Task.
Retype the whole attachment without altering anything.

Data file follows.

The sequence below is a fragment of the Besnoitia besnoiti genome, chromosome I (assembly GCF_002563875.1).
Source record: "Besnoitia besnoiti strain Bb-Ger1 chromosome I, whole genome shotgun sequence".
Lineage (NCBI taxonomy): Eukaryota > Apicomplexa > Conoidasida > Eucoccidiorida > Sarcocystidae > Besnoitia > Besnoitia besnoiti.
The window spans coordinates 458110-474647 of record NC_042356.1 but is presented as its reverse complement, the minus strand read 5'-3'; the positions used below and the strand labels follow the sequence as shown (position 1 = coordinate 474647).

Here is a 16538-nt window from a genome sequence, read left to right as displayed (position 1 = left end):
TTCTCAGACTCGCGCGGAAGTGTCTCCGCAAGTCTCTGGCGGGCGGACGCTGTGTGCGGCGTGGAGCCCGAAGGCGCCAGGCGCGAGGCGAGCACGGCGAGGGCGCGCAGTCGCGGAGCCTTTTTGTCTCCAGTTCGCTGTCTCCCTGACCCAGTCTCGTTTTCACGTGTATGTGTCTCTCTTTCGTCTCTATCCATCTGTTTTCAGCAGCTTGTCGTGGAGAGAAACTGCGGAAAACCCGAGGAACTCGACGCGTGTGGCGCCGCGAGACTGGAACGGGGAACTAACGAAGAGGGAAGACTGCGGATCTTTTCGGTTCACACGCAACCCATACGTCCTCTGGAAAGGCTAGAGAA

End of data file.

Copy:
The sequence below is a fragment of the Besnoitia besnoiti genome, chromosome I (assembly GCF_002563875.1).
Source record: "Besnoitia besnoiti strain Bb-Ger1 chromosome I, whole genome shotgun sequence".
Lineage (NCBI taxonomy): Eukaryota > Apicomplexa > Conoidasida > Eucoccidiorida > Sarcocystidae > Besnoitia > Besnoitia besnoiti.
The window spans coordinates 458110-474647 of record NC_042356.1 but is presented as its reverse complement, the minus strand read 5'-3'; the positions used below and the strand labels follow the sequence as shown (position 1 = coordinate 474647).

Here is a 16538-nt window from a genome sequence, read left to right as displayed (position 1 = left end):
TTCTCAGACTCGCGCGGAAGTGTCTCCGCAAGTCTCTGGCGGGCGGACGCTGTGTGCGGCGTGGAGCCCGAAGGCGCCAGGCGCGAGGCGAGCACGGCGAGGGCGCGCAGTCGCGGAGCCTTTTTGTCTCCAGTTCGCTGTCTCCCTGACCCAGTCTCGTTTTCACGTGTATGTGTCTCTCTTTCGTCTCTATCCATCTGTTTTCAGCAGCTTGTCGTGGAGAGAAACTGCGGAAAACCCGAGGAACTCGACGCGTGTGGCGCCGCGAGACTGGAACGGGGAACTAACGAAGAGGGAAGACTGCGGATCTTTTCGGTTCACACGCAACCCATACGTCCTCTGGAAAGGCTAGAGAA